There Was a Crooked Man

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"There Was a Crooked Man"
Nursery rhyme
Published 1842
Songwriter(s) Unknown

"There Was a Crooked Man" is an English nursery rhyme. It has a Roud Folk Song Index number of 4826.[1]

Lyrics[edit]

Original version:

There was a crooked man, and he walked a crooked mile.
He found a crooked sixpence upon a crooked stile.
He bought a crooked cat, which caught a crooked mouse,
And they all lived together in a little crooked house.

Origin[edit]

The rhyme was first recorded by James Orchard Halliwell in the 1840s and gained popularity in the early twentieth century.[2] One legend suggests[3] that this nursery rhyme originated in the once prosperous wool merchant’s village of Lavenham, about 70 miles northeast of London, having been inspired by its multicolored half-timbered houses leaning at irregular angles as if they are supporting each other. Other sources[4] state that the poem originates from British history, specifically the period of the English Stuart King Charles I of England (1600–1649). The crooked man is reputed to be the Scottish General Sir Alexander Leslie, who signed a covenant securing religious and political freedom for Scotland. The "crooked stile" in the poem was the border between England and Scotland. "They all lived together in a little crooked house" refers to the fact that the English and Scots had at last come to an agreement, despite continuing great animosity between the two peoples, who nonetheless had to live with each other due to their common border.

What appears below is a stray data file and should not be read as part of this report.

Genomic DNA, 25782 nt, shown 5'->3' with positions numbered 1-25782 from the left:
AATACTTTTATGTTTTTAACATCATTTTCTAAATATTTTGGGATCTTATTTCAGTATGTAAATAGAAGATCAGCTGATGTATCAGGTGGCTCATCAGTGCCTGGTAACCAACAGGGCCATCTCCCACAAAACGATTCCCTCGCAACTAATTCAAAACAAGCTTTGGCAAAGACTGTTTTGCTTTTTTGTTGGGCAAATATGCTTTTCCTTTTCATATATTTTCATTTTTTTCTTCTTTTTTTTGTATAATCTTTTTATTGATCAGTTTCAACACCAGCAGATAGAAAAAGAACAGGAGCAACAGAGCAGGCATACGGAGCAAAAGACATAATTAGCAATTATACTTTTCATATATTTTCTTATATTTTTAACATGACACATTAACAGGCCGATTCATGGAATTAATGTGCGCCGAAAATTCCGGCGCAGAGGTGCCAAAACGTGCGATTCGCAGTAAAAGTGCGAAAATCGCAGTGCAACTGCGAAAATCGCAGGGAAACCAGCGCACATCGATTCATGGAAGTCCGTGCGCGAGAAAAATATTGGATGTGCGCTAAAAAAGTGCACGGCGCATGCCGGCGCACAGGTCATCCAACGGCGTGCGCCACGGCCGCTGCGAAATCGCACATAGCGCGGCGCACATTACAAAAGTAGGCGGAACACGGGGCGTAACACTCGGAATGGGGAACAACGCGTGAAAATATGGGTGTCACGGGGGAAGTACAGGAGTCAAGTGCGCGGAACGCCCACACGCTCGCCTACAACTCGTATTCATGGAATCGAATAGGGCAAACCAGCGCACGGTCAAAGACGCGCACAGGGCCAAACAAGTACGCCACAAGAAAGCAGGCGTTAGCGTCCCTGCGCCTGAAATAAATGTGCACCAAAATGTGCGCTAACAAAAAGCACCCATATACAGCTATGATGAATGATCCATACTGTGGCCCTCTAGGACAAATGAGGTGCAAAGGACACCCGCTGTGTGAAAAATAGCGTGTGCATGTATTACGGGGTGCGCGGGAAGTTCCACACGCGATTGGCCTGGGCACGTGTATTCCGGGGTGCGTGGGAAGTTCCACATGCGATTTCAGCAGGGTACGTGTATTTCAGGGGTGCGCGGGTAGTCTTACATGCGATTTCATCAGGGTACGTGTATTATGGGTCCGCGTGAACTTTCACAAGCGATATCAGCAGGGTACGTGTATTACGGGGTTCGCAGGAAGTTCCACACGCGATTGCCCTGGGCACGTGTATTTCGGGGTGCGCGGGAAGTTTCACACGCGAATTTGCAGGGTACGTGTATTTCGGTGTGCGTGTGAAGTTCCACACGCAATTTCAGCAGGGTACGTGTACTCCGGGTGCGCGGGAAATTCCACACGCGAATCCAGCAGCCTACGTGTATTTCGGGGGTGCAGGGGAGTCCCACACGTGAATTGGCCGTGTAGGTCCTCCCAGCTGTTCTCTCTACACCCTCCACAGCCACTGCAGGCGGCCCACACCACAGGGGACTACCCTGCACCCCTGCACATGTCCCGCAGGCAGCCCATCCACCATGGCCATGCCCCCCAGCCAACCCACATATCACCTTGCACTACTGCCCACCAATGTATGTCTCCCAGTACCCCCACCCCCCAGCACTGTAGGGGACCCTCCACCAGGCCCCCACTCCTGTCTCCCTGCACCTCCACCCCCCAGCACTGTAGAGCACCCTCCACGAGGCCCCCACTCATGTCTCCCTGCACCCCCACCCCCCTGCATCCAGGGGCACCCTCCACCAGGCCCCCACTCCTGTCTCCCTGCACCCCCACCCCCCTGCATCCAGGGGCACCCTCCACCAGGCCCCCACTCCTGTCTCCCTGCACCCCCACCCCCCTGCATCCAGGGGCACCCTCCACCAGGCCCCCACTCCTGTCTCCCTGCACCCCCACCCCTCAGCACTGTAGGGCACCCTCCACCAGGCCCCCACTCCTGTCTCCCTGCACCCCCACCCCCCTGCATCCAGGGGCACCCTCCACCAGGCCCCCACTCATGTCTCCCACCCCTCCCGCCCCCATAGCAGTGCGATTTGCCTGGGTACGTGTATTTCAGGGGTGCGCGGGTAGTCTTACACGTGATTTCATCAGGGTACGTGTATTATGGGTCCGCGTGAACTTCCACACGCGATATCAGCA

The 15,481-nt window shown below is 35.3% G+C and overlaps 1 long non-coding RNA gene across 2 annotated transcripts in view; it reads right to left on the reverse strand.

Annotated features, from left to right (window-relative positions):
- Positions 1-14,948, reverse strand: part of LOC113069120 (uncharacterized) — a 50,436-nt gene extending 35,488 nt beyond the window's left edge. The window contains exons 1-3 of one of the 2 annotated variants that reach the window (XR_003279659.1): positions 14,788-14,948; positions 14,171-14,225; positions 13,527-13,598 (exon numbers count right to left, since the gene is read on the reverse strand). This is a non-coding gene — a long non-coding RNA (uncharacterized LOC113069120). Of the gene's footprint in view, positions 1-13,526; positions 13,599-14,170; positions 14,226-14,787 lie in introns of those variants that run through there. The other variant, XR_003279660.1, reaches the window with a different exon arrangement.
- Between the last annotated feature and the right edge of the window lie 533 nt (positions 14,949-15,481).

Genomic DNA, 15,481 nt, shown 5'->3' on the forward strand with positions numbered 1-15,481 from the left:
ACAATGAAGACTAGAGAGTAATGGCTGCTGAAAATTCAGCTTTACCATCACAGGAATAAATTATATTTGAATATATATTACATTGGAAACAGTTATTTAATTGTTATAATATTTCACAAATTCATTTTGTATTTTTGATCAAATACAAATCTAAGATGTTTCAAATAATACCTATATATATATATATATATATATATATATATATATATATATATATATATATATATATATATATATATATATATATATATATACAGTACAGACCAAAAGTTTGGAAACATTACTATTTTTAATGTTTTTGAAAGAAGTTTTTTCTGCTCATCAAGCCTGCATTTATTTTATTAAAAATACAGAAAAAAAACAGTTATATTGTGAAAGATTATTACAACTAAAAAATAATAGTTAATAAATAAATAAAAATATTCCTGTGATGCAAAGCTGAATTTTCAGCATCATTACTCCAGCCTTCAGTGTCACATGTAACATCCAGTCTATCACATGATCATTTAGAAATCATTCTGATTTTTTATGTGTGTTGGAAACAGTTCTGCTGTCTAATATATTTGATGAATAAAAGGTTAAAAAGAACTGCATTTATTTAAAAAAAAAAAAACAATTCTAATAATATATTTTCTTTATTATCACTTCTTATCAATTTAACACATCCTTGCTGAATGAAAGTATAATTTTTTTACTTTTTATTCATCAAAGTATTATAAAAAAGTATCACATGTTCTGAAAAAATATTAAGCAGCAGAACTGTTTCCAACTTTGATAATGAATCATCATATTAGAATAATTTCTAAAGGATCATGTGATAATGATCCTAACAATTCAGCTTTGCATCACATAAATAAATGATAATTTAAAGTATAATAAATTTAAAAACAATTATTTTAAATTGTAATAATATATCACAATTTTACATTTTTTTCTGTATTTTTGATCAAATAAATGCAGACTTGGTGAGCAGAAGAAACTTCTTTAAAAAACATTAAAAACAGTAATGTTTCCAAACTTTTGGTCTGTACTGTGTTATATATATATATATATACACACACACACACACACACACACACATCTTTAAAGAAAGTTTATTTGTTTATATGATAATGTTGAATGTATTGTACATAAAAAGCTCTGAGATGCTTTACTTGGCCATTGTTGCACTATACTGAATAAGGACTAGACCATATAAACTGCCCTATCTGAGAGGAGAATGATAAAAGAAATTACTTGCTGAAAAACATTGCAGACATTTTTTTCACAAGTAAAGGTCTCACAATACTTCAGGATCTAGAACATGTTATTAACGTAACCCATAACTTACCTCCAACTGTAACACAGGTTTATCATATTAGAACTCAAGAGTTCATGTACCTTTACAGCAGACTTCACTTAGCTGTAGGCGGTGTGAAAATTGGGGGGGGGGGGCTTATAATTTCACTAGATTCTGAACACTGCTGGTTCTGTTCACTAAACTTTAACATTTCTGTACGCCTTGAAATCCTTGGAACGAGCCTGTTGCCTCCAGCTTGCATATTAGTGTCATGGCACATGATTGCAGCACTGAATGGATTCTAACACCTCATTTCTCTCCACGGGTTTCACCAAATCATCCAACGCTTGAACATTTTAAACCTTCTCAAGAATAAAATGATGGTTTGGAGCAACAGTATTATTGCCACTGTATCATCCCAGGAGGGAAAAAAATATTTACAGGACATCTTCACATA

In popular culture[edit]

References[edit]

  1. ^ "Roud Folksong Index S299349 There was a crooked man and he walked a crooked mile". Vaughan Williams Memorial Library. English Folk Dance and Song Society. Retrieved May 20, 2016. 
  2. ^ I. Opie and P. Opie, The Oxford Dictionary of Nursery Rhymes (Oxford University Press, 1951, 2nd edn., 1997), p. 289.
  3. ^ Taylor, Bob (12 September 2011). "Lavenham, England: Part one of four great little places". Washington Times. Archived from the original on 6 October 2014. Retrieved 5 November 2016. 
  4. ^ Alchin, Linda (2013). "There was a Crooked Man". The Secret History of Nursery Rhymes (2nd ed.). Surrey, UK: Neilsen. 
  5. ^ "The Crooked Man: 5 Things to Know". Syfy.com. 1 October 2016. Retrieved 6 November 2016. 
  6. ^ "Conjurer 2 Spinoff 'The Crooked Man' in the Works". HollywoodReporter.com. 14 June 2017. Retrieved 25 June 2017.